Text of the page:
No Room in Yerevan Public Kindergartens for Our Kids, Says Displaced Karabakh Mother
Mariam Abrahamyan's family moved from Stepanakert to Yerevan on September 25, six days after Azerbaijan launched a military offensive to regain control of Nagorno Karabakh.
Arriving in the Armenian capital, the family of seven (Mariam, her husband, Tigran Barseghyan, her husband's parents, Vardan and Karineh, and their three children) moved into a rental apartment.
Mrs. Abrahamyan says she hasn’t been able to enroll her two sons at local public kindergartens because there’s no vacancies. Private kindergartens charge a monthly average of 70,000 AMD, which the family can’t pay.
She called the Ministry of Education, Science, Culture and Sports and was told the issue was beyond their jurisdiction. The minstry referred her to the Yerevan Municipality. The municipality said state kindergartens were full and that no decision has been made to resolve the issue.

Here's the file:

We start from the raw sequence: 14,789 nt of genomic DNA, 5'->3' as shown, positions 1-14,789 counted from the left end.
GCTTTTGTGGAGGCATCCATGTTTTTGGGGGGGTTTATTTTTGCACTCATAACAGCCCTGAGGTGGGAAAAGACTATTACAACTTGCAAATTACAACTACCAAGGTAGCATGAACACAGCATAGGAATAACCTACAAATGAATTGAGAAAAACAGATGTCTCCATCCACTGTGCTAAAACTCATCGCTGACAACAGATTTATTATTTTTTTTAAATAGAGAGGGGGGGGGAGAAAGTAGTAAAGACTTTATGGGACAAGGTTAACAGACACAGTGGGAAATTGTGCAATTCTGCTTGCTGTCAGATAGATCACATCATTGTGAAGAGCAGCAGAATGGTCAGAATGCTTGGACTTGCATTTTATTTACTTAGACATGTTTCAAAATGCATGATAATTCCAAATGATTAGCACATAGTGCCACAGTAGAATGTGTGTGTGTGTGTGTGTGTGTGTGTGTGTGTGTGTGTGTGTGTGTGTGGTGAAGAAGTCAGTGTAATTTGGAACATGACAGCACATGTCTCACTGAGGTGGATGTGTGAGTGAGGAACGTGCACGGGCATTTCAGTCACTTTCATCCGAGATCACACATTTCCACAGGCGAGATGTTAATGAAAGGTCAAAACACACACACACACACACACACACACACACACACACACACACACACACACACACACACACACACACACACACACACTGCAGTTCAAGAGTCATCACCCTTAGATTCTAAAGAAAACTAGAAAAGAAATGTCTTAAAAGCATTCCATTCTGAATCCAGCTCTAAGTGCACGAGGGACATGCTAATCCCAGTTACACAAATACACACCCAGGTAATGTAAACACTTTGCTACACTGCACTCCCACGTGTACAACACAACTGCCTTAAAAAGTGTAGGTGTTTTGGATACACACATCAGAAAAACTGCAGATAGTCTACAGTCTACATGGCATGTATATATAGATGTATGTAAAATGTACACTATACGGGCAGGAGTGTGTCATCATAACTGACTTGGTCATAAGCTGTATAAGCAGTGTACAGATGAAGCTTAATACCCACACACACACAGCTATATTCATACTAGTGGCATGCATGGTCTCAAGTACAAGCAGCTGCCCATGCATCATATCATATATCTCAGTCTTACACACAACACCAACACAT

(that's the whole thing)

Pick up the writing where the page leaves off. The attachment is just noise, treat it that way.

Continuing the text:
Mrs. Abrahamyan wrote about her dilemma on Facebook. Some private kindergartens have expressed their willingness to accept her sons for free for a certain period.
“This is an issue that requires a systematic approach and solution. The government should perhaps subsidize the private kindergartens so that they can accept children. When we came, we realized that we must work. We’re not saying that they should give us the place of the people who were in line before us, of course not, the state should try to find solutions," says Mrs. Abrahamyan.
The Yerevan Municipality’s press service told Hetq that it’s trying to solve the issue of placing forcibly displaced children from Artsakh in kindergartens, but they have not yet found options for a systemic solution.
Prior to the arrival of displaced Karabakh families in Armenia, 8,000 children were already waiting for spots in Yerevan public kindergartens. That number has since multiplied.
The municipality says twenty-four kindergartens are being refurbished this year and that the waiting list should decrease as a result..